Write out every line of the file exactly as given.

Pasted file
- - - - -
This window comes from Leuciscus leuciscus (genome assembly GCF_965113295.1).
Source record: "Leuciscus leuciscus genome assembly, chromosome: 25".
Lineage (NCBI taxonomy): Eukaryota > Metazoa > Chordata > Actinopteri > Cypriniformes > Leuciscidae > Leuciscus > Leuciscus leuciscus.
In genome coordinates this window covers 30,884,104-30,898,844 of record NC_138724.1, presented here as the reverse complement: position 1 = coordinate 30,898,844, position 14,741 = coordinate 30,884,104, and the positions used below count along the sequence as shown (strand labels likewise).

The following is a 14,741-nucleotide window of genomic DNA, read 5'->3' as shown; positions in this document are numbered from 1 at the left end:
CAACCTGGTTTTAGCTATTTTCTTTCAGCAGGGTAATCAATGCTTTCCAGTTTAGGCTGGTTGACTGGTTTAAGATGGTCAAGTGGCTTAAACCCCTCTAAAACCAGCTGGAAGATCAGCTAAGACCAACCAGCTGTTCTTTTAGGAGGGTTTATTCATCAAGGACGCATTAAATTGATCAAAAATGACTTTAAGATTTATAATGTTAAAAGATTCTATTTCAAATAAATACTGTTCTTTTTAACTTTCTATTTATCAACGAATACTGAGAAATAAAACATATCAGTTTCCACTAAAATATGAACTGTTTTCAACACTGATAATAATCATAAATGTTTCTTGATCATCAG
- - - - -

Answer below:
This window comes from Leuciscus leuciscus (genome assembly GCF_965113295.1).
Source record: "Leuciscus leuciscus genome assembly, chromosome: 25".
Lineage (NCBI taxonomy): Eukaryota > Metazoa > Chordata > Actinopteri > Cypriniformes > Leuciscidae > Leuciscus > Leuciscus leuciscus.
In genome coordinates this window covers 30,884,104-30,898,844 of record NC_138724.1, presented here as the reverse complement: position 1 = coordinate 30,898,844, position 14,741 = coordinate 30,884,104, and the positions used below count along the sequence as shown (strand labels likewise).

The following is a 14,741-nucleotide window of genomic DNA, read 5'->3' as shown; positions in this document are numbered from 1 at the left end:
CAACCTGGTTTTAGCTATTTTCTTTCAGCAGGGTAATCAATGCTTTCCAGTTTAGGCTGGTTGACTGGTTTAAGATGGTCAAGTGGCTTAAACCCCTCTAAAACCAGCTGGAAGATCAGCTAAGACCAACCAGCTGTTCTTTTAGGAGGGTTTATTCATCAAGGACGCATTAAATTGATCAAAAATGACTTTAAGATTTATAATGTTAAAAGATTCTATTTCAAATAAATACTGTTCTTTTTAACTTTCTATTTATCAACGAATACTGAGAAATAAAACATATCAGTTTCCACTAAAATATGAACTGTTTTCAACACTGATAATAATCATAAATGTTTCTTGATCATCAG